Review: "Queen of Hearts" Conjures a Decadent Wonderland

Queen of Hearts Conceived, choreographed, and directed by Austin McCormick Presented by Company XIV at Théâtre XIV (21+ only) 383 Troutman Street, Brooklyn, NYC July 25-November 2, 2019
Queen of Hearts begins its first chapter, "Lady Alice," with Alice (LEXXE) installed on a bed set before a trio of mirrored wardrobes, pausing to regard herself in a handheld looking glass or to accept or wave away dainties and other offerings from servants. Soon enough, though, she is off down the rabbit hole, losing her baroque wig and eighteenth-century dress in the process. From there, Austin McCormick and Company XIV reimagine the major characters and events of Lewis Carroll's Alice's Adventures in Wonderland as a stunning, heady fusion of cabaret, carnival, dance theater, and burlesque.
McCormick, a Drama Desk Award nominee whose credits include choreography for Carnegie Hall, the Metropolitan Opera, and Theatre for a New Audience, is the founder and Artistic Director of Company …

Review: PTP/NYC's "Dogg's Hamlet, Cahoot's Macbeth" is Spectacular Stoppard

Dogg's Hamlet, Cahoot's Macbeth Written by Tom Stoppard Directed by Cheryl Faraone Presented by PTP/NYC at Atlantic Stage 2 330 W. 16th St., Manhattan, NYC July 9-August 4, 2019 One semester, a college where one of us was working held a meeting in which a student demonstrated to the campus writing tutors how to make an origami crane. The catch was that the student spoke only in Japanese, and the intention was for the table full of people with advanced degrees in English to feel what it was like for the English Language Learners with whom they worked. A similar feeling of linguistic dislocation befalls delivery driver Easy (Matthew Ball)—along with the audience—in the first half of Tom Stoppard's two-in-one play Dogg's Hamlet, Cahoot's Macbeth as his attempt to deliver some "blocks 'an that" is complicated by everyone else speaking only a language called "Dogg," made up of English words but not English. Playing in repertory with Havel: The P…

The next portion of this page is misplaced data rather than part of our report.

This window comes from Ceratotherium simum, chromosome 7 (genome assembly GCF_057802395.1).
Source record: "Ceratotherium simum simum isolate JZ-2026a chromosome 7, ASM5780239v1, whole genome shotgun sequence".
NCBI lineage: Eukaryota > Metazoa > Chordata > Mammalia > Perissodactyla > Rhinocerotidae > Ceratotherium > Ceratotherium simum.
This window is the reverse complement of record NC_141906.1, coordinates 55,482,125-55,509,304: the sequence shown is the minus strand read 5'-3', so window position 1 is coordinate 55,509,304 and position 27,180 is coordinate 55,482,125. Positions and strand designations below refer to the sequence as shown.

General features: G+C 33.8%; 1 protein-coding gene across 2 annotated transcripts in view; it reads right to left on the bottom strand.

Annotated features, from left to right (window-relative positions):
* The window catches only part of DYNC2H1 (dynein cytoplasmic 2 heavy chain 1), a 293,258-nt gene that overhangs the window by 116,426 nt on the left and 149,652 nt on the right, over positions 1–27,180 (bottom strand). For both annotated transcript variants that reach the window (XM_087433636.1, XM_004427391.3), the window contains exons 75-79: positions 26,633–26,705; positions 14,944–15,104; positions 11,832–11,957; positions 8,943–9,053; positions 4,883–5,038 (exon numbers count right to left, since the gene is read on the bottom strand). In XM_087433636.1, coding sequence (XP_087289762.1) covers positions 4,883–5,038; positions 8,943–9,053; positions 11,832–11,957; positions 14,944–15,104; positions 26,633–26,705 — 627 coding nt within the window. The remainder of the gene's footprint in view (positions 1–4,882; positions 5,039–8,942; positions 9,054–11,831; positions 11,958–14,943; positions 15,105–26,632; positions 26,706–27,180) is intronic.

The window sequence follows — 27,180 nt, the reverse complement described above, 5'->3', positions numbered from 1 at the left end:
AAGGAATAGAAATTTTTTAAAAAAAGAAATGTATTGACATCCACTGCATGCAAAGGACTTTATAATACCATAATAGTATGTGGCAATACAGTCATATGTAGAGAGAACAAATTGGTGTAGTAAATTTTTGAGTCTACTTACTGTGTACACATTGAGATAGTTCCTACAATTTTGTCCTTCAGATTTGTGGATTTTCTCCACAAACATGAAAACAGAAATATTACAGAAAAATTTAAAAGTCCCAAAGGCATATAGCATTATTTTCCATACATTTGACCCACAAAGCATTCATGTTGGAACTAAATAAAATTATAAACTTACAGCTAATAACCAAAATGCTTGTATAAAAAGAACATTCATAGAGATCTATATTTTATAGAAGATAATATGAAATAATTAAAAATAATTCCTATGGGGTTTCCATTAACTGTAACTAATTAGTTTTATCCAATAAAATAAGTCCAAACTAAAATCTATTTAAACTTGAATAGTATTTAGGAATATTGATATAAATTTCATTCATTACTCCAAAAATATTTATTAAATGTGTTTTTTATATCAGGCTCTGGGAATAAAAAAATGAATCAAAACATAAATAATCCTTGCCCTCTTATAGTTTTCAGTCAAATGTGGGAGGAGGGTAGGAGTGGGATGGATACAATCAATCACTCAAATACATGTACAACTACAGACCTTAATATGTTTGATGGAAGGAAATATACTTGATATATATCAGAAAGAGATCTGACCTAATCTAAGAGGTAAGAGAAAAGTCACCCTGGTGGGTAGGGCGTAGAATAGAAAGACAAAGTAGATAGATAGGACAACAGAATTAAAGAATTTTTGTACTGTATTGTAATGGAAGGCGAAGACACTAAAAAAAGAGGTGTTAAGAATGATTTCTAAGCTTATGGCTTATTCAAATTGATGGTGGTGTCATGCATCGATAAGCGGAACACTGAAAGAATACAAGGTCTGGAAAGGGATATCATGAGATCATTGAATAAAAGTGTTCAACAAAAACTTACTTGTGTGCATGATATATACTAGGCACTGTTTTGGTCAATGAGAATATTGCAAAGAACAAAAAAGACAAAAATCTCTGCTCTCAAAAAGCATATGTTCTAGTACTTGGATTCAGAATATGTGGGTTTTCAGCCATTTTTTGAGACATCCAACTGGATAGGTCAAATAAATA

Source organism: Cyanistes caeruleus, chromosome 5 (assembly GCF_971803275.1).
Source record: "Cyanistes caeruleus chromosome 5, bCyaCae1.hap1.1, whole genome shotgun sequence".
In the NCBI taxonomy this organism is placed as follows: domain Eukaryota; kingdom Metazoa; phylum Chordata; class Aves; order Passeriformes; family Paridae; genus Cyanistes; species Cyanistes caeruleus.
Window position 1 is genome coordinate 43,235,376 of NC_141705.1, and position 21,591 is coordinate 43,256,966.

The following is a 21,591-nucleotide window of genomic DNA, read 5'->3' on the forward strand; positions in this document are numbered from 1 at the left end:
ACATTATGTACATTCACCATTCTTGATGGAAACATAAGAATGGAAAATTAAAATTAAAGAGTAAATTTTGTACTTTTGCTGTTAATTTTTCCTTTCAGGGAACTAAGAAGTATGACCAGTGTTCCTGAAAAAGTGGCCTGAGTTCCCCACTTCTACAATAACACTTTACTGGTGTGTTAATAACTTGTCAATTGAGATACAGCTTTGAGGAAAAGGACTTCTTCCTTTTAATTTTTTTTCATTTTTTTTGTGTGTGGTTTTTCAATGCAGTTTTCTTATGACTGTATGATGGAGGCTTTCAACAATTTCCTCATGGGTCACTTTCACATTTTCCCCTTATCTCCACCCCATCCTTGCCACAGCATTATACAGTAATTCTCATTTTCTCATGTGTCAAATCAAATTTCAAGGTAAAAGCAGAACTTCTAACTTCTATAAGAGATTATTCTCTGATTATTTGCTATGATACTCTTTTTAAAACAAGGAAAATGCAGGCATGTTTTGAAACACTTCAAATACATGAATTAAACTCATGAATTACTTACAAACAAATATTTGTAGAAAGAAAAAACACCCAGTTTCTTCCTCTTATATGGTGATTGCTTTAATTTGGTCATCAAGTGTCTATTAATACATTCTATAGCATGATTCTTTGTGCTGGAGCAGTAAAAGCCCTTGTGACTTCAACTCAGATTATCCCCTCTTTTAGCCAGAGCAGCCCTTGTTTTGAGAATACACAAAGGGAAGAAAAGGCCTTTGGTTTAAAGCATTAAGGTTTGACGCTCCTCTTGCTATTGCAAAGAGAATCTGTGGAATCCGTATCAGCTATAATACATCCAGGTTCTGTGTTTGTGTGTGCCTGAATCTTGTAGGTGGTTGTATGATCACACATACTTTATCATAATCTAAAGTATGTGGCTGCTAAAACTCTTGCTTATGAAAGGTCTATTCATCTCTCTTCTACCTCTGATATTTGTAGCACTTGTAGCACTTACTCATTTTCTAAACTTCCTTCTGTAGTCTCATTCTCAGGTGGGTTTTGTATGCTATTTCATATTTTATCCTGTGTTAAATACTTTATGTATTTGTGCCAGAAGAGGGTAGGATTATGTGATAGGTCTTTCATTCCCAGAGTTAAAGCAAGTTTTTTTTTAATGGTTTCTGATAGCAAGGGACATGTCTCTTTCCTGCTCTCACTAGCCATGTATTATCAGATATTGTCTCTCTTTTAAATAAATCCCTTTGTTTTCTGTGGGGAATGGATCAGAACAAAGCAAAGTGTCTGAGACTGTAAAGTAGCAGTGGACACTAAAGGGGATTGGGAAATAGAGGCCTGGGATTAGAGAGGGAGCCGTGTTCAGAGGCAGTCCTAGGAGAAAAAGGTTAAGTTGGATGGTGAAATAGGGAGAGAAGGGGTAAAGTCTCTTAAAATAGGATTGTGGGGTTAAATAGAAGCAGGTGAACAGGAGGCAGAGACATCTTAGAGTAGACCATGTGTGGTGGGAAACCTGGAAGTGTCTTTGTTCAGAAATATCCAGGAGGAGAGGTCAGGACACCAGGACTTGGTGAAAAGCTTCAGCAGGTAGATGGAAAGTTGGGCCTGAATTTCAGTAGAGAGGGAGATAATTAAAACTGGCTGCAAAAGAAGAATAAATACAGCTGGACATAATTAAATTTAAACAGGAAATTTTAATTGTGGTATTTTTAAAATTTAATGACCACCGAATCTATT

Review: Big Issues, Tiny Set in Amina Henry's "Rent Party"

Rent Party Written by Amina Henry Directed by Gretchen Van Lente Presented by Drama of Works at The Tank 316 W. 36th St., Manhattan, NYC July 12-21, 2019 “Ain’t no party without darkness and song.” –The Cat

People associate New York with many things. High rents top anyone’s list. Exorbitantly high rents in the city are a relatively new thing, though. One could find an apartment in many neighborhoods for just a few hundred, or even double digits, a month for most of the twentieth century. However, tenants’ relationships with landlords have always been sticky in the city—especially in Harlem. African Americans have faced more challenges regarding rent in NYC given that they were allowed (socially and for a time legally) to live only in a few areas of the city, and landlords took advantage of that. Enter the rent party. The burst of artistic activity in Harlem in the 1920s including poetry, fiction, music, drama, and visual art has given rise to all sorts of theories of origins. One ori…

Review: Don't Miss Your Chance to Czech Out "Havel: The Passion of Thought"

Havel: The Passion of Thought Works written by Harold Pinter, Václav Havel, and Samuel Beckett Directed by Richard Romagnoli Presented by PTP/NYC at Atlantic Stage 2 330 W. 16th St., Manhattan, NYC July 9-August 4, 2019 Authoritarianism is having something of a global renaissance these days. That dispiriting fact makes this a fitting time for PTP/NYC's staging of a trio of works by Václav Havel (1936-2011). Havel was a Czech dissident, writer, and repeated political prisoner during communist rule in his native country, and, after 1989's demonstration-fueled Velvet Revolution brought an end to the totalitarian government, Havel served as the final President of Czechoslovakia (1989-1992) and the first President of the Czech Republic (1993-2003). With Havel: The Passion of Thought, PTP (Potomac Theatre Project, associated with Vermont's Middlebury College) fruitfully frames three of Havel's four "Vaněk plays" (the fourth, Dozens of Cousins, was written far after…